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ABOUT THE AUTHOR
Naomi Shihab Nye
Naomi Shihab Nye
Naomi Shihab Nye was born on March 12, 1952, in St. Louis,...
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FURTHER READING
Poems about Ancestors
Ancestors
by Cesare Pavese
At the Public Market Museum: Charleston, South Carolina
by Jane Kenyon
Deer Dancer
by Joy Harjo
How I Got That Name
by Marilyn Chin
How Palestinians Keep Warm
by Naomi Shihab Nye
Ladders
by Elizabeth Alexander
Many Asked Me Not to Forget Them
by Naomi Shihab Nye
Nunaqtigiit
(people related through common possession of territory)

by Joan Kane
On the Gallows Once
by Kofi Awoonor
On this Very Street in Belgrade
by Charles Simic
Passing
by Carl Phillips
Post-Dissertation-Intervention (i.)
by Ronaldo Wilson
Prayer for My Unborn Niece or Nephew
by Ross Gay
Snow
by Naomi Shihab Nye
Teach me I am forgotten by the dead
by Ralph Waldo Emerson
The Forgotten Dialect of the Heart
by Jack Gilbert
The Multitude
by Ellen Hinsey
What I Am
by Terrance Hayes
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Arabic

 
by Naomi Shihab Nye

The man with laughing eyes stopped smiling
to say, “Until you speak Arabic,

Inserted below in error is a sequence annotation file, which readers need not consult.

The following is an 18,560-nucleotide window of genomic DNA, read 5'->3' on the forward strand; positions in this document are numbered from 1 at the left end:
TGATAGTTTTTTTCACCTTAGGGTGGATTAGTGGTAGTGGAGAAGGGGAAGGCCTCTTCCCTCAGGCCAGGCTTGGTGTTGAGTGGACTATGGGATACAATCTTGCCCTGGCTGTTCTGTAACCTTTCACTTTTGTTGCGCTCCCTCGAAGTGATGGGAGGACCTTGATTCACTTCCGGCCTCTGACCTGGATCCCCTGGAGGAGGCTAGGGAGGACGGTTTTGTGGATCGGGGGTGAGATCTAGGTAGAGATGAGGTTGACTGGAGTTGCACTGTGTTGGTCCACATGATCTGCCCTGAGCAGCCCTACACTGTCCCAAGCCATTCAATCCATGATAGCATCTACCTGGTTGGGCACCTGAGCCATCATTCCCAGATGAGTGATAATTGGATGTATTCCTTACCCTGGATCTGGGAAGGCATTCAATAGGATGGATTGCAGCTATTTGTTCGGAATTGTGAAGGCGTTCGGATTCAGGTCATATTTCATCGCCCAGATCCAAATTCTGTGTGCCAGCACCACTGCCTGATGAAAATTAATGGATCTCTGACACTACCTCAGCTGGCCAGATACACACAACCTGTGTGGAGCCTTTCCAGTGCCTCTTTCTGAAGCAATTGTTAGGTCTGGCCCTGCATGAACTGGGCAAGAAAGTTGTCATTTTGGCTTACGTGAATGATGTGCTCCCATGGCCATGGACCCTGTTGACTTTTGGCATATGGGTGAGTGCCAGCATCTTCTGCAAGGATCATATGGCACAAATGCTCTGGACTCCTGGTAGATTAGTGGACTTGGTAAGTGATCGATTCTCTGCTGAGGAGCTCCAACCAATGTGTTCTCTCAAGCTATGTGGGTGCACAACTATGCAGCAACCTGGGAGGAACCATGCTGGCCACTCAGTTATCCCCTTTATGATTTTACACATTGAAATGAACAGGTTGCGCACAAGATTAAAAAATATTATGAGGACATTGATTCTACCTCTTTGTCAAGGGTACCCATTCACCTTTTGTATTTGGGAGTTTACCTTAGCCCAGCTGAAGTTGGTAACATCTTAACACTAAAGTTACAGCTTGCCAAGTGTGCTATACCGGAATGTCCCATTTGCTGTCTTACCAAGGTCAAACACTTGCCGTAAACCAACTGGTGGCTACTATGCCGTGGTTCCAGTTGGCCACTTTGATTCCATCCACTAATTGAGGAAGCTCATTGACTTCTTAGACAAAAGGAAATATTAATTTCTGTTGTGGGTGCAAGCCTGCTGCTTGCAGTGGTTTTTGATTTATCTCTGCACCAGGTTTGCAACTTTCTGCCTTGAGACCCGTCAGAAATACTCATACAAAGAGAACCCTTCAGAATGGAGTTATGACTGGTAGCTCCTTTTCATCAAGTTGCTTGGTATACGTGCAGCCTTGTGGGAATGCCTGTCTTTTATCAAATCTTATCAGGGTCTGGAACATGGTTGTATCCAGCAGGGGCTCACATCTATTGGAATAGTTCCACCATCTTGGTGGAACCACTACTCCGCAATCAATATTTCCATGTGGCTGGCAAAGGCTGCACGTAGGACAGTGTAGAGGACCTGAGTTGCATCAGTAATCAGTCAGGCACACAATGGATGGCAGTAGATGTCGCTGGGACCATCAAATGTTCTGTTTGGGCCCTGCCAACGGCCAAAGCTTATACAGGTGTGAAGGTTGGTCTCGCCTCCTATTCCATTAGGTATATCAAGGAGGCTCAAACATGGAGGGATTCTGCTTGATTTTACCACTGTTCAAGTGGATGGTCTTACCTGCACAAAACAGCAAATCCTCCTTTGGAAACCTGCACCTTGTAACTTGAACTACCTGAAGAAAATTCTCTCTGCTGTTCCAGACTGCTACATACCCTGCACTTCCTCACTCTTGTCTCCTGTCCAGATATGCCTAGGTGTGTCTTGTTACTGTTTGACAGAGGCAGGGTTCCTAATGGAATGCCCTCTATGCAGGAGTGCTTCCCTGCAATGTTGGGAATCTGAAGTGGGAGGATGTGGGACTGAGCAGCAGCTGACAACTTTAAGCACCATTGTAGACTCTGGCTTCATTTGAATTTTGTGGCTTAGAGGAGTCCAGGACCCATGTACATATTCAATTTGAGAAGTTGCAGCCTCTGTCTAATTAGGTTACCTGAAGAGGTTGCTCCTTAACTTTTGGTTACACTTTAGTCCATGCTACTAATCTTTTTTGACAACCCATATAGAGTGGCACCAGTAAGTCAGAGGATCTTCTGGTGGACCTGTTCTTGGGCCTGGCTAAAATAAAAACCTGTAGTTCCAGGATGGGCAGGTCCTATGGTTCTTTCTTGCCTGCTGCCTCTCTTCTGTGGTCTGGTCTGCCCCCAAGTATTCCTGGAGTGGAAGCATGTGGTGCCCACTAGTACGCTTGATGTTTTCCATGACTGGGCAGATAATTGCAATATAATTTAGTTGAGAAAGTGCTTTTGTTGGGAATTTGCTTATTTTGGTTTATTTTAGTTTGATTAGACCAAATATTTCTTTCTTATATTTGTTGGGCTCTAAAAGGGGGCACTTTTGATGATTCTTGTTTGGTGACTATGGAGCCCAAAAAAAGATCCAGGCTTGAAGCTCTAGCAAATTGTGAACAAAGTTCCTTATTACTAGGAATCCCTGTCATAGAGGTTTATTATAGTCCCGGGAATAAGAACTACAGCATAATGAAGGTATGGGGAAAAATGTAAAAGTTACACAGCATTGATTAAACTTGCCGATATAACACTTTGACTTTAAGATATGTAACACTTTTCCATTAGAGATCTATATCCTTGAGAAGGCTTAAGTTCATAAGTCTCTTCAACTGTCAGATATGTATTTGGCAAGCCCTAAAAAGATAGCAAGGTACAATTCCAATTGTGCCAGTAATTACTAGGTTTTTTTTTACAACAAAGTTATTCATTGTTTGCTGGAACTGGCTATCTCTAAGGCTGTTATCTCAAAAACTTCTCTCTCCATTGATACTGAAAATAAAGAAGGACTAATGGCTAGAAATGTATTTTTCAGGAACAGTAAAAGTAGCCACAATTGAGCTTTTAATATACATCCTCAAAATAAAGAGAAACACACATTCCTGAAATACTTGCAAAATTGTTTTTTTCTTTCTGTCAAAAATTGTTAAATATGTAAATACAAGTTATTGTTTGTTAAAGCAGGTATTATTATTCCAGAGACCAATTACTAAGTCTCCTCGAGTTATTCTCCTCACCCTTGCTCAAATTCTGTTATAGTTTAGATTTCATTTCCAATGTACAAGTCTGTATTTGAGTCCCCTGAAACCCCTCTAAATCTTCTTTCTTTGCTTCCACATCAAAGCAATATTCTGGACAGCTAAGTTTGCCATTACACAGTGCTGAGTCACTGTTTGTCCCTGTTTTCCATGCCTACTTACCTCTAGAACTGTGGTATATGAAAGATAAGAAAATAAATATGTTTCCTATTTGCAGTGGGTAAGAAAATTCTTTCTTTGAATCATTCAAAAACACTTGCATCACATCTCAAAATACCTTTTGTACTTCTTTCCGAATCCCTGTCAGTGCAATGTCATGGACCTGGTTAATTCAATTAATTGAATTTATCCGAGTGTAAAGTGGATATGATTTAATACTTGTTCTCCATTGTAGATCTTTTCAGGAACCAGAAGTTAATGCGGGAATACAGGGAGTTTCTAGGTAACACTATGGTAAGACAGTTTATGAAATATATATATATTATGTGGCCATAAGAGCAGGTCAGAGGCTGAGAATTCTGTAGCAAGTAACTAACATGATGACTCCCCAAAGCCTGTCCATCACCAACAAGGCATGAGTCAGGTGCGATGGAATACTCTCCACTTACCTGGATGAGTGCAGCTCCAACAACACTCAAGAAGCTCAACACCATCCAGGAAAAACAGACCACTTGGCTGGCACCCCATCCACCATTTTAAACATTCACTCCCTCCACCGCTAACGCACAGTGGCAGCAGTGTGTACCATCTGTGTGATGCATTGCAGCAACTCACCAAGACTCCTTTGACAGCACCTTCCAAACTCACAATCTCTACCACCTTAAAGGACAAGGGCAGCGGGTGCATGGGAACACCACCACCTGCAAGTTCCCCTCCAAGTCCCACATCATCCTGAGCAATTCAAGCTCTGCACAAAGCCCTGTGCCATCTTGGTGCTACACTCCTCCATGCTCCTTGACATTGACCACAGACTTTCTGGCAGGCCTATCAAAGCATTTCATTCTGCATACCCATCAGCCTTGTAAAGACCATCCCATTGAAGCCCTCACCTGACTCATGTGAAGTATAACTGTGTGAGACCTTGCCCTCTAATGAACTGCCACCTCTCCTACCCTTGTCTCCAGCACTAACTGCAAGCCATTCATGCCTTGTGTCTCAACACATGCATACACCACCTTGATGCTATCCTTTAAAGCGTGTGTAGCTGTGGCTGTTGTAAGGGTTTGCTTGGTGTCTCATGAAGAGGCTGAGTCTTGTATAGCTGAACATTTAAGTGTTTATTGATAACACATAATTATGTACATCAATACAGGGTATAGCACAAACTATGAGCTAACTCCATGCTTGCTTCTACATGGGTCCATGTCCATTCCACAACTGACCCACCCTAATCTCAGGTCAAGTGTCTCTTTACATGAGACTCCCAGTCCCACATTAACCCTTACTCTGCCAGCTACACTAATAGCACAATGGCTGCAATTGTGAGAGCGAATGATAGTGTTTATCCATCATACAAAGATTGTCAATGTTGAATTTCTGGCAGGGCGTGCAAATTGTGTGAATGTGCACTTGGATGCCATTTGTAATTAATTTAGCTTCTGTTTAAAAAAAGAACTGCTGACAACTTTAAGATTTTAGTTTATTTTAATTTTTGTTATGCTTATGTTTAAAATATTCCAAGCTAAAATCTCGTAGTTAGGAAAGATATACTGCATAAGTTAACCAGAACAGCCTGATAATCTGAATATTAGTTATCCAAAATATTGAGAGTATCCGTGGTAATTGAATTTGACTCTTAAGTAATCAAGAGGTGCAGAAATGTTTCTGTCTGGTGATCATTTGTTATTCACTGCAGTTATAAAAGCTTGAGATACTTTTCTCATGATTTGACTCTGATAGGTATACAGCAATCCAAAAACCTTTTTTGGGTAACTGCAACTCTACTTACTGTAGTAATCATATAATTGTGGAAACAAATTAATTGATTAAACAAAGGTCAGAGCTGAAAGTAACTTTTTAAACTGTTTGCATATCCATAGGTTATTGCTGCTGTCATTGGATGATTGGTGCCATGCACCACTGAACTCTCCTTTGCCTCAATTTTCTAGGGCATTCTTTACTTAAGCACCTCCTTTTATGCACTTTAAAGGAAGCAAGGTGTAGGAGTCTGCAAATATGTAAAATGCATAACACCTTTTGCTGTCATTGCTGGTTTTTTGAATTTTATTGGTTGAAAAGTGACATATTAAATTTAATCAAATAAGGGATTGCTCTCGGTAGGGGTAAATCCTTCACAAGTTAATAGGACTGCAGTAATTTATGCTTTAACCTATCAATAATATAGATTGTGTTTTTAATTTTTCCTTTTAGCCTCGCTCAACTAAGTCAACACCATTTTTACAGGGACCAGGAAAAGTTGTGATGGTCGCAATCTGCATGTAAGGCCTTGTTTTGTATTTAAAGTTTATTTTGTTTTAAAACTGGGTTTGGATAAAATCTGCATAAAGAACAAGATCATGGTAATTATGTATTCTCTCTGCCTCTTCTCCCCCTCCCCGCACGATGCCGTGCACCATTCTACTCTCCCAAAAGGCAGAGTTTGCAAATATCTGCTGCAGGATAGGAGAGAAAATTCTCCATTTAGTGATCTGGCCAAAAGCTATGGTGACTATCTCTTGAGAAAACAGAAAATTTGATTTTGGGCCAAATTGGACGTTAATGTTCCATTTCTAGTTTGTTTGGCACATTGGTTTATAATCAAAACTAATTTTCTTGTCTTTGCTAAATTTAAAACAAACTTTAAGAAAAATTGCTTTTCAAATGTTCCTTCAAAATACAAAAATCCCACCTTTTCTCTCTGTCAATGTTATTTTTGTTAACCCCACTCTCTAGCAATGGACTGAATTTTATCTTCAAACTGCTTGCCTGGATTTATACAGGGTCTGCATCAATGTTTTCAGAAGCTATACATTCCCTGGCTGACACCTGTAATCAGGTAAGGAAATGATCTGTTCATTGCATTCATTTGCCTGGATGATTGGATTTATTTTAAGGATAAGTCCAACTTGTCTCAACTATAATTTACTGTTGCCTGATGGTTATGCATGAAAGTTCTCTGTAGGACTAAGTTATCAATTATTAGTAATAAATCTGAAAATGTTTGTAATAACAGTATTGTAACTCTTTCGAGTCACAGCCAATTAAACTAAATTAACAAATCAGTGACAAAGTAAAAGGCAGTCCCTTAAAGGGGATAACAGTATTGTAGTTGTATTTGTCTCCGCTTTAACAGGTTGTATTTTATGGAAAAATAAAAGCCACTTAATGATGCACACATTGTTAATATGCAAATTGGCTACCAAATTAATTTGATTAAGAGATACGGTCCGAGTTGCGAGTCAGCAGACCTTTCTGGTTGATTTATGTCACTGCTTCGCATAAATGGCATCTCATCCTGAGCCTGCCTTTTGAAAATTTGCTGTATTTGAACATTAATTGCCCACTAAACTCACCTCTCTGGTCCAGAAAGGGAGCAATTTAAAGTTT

you will not understand pain.”

Something to do with the back of the head, 
an Arab carries sorrow in the back of the head,
that only language cracks, the thrum of stones

weeping, grating hinge on an old metal gate. 
“Once you know,” he whispered, “you can
     enter the room
whenever you need to. Music you heard
     from a distance,

the slapped drum of a stranger’s wedding,
well up inside your skin, inside rain, a thousand
pulsing tongues. You are changed.”

Outside, the snow has finally stopped. 
In a land where snow rarely falls,
we had felt our days grow white and still. 

I thought pain had no tongue. Or every tongue
at once, supreme translator, sieve. I admit my
shame. To live on the brink of Arabic, tugging

its rich threads without understanding 
how to weave the rug…I have no gift. 
The sound, but not the sense. 

I kept looking over his shoulder for someone else
to talk to, recalling my dying friend
     who only scrawled 
I can’t write. What good would any grammar
     have been

to her then? I touched his arm, held it hard,
which sometimes you don’t do in the Middle East,
and said, I’ll work on it, feeling sad

for his good strict heart, but later in the slick street
hailed a taxi by shouting Pain! and it stopped
in every language and opened its doors.






Naomi Shihab Nye, "Arabic" from Red Suitcase. Copyright © 1994 by Naomi Shihab Nye. Reprinted with the permission of The Permissions Company, Inc., on behalf of BOA Editions, Ltd., www.boaeditions.org.
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